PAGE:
In its decision from 26 August 2010 (I B 49/10), the Federal Fiscal Court (Bundesfinanzhof, BFH) once again raised concerns over the constitutionality of the so-called minimum taxation rule in the case of a definite exclusion of loss offsetting.  

In the course of a stay of execution, the BFH dealt in a summary procedure with Sec. 10d (2) s. 1 Income Tax Act (ITA), which provides for a limited use of tax loss carry forwards. Losses, which cannot be set off in the assessment period in which they have been generated, might generally be carried forward, but are subject to certain limits. Within each future tax assessment period, tax loss carry forwards are fully deductible only in an amount up to 1,000,000 € and, exceeding such amount, only up to 60% of the taxable income. As a result, 40% of the positive taxable income will be subject to taxation irrespective of possible losses of prior assessment periods (with exception of losses less than 1,000,000 €).  

The claimant in this proceedings was a German limited liability company, whose legal predecessor had tax loss carry forwards in the amount of 35,303,643 € on 31 December 2006. Due to the provision of Sec. 10d (2) s. 1 ITA, the tax loss carry forwards were set off only partially in 2007, the year in question. In 2008, a change of control of the claimant’s shareholders and a merger led to a final loss of remaining tax loss carry forwards.  

In accordance with prior jurisprudence (cp. decision from 27 January 2006, VIII B 179/05) and the jurisprudence of the Federal Constitutional Court (Bundesverfassungsgericht, BVerfG) (cp. decision dated 30 September 1998, 2 BvR 1818/91), the BFH considers it in principle admissible to limit the loss offsetting due to fiscal interests and to temporally limit the use of tax loss carry forwards in order to strengthen and perpetuate tax revenues. Such limitation should not infringe the so-called net principle stemming from the rule of equality provided by Art. 3 (1) of the German Constitution (Grundgesetz, GG) as long as the future use of tax loss carry forwards remains possible and only the point in time is undetermined. According to continuous jurisprudence, the net principle provides protection only with respect to several assessments periods as a whole.  

From the BFH’s point of view, the minimum taxation rule applicable to tax loss carry forwards exceeding 1,000,000 €, might raise concerns regarding its constitutionality in the case that the limitation of the use of tax losses leads to a definite effect. Such definite effect might occur if the use of tax losses will be completely precluded due to factual or legal reasons and will not only be suspended to future tax periods.  

Against this background, concerns regarding the constitutionality of the limitation of use of tax loss carry forwards by means of the minimum taxation rule were raised in the case at hand due to the fact that all losses of the claimant perished in consequence of a change of control and a merger pursuant to Sec. 8c Corporate Income Tax Act (CTA) respectively Sec. 12 (3) in connection with Sec. 4 (2) s. 2 Reorganization Tax Act (RTA). Accordingly, the use of the tax losses became impossible in the future. In this context, the BFH disregarded the fact, that the definite effect of the minimum taxation rule was based upon the reorganization of the claimant, i.e. the independent will of the taxpayer (also Fiscal Court Munich, decision dated 31 July 2008, 8 V 1588/08; different Fiscal Court Munich, decision dated 4 August 2010, 1 K 608/07).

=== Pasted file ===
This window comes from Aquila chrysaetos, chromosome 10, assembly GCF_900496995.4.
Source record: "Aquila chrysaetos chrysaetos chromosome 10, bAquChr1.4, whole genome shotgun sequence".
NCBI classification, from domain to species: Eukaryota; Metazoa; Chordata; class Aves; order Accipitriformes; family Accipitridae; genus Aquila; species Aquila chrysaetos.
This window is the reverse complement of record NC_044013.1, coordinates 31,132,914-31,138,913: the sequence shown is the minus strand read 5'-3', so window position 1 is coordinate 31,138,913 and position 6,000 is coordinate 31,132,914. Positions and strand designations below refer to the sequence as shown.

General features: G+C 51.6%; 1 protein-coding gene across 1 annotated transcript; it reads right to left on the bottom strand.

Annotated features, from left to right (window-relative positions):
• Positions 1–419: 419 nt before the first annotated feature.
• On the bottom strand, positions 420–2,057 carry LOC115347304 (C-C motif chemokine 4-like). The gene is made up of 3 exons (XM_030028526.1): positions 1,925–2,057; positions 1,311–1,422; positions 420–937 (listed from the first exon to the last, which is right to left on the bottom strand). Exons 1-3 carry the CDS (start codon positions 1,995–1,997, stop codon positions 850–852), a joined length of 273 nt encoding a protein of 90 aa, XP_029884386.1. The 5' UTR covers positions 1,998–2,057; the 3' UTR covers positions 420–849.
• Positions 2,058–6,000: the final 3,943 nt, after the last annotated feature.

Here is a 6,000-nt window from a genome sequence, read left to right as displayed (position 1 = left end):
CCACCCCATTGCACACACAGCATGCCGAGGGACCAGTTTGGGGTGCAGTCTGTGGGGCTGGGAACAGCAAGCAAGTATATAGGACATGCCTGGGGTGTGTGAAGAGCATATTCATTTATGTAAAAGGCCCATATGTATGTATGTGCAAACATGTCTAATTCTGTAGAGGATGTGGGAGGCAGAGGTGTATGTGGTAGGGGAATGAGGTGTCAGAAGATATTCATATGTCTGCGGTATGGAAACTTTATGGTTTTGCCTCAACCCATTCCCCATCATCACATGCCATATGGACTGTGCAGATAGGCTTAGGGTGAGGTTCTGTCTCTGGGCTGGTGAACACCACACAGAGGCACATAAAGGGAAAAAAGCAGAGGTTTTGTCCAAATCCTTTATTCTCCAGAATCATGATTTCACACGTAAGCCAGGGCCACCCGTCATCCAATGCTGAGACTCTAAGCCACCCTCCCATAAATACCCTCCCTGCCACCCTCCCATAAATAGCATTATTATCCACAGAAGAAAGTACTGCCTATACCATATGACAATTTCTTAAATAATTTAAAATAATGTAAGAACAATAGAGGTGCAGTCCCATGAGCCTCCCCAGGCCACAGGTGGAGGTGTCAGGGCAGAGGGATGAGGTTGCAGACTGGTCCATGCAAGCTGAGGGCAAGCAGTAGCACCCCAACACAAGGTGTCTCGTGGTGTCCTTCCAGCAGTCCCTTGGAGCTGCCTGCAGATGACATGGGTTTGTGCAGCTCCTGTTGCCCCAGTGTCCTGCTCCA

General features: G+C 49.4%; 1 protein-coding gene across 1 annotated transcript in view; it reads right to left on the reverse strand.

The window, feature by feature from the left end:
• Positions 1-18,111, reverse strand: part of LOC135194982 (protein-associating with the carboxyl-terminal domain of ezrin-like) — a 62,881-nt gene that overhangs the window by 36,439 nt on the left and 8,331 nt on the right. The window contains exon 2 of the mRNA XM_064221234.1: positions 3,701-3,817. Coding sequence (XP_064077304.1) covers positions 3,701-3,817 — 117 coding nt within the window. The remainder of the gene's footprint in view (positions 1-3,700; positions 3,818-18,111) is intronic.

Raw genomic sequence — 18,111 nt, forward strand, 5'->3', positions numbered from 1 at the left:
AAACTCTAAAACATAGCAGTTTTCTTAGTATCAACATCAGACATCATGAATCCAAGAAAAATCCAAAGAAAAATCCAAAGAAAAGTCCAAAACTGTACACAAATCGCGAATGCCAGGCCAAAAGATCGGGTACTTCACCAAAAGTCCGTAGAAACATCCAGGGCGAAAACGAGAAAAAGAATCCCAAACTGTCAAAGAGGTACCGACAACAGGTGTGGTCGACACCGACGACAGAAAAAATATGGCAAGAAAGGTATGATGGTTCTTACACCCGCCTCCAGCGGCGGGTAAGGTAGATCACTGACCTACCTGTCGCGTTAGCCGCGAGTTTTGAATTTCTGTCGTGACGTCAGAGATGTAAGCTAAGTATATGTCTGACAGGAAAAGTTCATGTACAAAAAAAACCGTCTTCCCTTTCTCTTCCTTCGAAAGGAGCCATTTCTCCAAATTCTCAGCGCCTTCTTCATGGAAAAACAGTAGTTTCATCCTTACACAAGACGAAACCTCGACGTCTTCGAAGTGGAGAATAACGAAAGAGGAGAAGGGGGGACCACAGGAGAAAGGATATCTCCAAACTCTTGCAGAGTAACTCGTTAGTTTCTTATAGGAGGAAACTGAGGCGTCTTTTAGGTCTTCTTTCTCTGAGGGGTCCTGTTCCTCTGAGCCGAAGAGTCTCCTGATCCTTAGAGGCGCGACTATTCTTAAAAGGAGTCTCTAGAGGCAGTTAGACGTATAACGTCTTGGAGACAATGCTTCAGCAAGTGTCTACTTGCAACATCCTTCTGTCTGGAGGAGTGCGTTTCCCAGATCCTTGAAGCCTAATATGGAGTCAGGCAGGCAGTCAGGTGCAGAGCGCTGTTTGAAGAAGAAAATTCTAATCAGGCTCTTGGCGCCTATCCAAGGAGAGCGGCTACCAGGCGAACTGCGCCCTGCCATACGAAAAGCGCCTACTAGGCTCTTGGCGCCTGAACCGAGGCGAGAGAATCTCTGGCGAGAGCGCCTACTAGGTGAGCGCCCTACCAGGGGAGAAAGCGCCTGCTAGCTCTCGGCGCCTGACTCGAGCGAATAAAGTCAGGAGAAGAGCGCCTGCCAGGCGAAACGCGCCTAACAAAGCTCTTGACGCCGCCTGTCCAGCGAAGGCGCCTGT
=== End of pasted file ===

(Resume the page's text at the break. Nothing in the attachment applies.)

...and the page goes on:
Based on such concerns, the BFH regarded the stay of execution as justified. From its perspective, the concerns regarding the constitutionality of Sec. 10d (2) s. 1 ITA might only be encountered by an interpretation of the provision bearing in mind the constitution and its principles in order to minimize the excessive effects of the limitation of use of tax losses. Such interpretation would result in a nonapplicability of Sec. 10d (2) s. 1 ITA in the case that the use of tax losses would be impossible in the future due to factual or legal reasons. Such interpretation could be procedurally implemented by means of a provisional tax assessment pursuant to Sec. 165 (1) s. 1 General Tax Code (AO). Alternatively, the incident resulting in the definite tax loss could be regarded as retroactively effective in terms of Sec. 175 (1) s. 1 No. 2 AO.  

Irrespective of the fact, that the BFH did not have to take a final position with respect to the constitutionality of the minimum taxation, its decision is in line with the decision of the Fiscal Court of Hesse regarding the parallel provision of Sec. 10a Trade Tax Act (TTA) (cf. decision dated 20 September 2010, 8 K 2285/09 and decision from 26 July 2010, 8 V 938/10) which have already been commented on in the previous TaxInfo 01/2011. This reveals that the minimum taxation due to the limitation of use of tax losses comes under more rigorous criticism.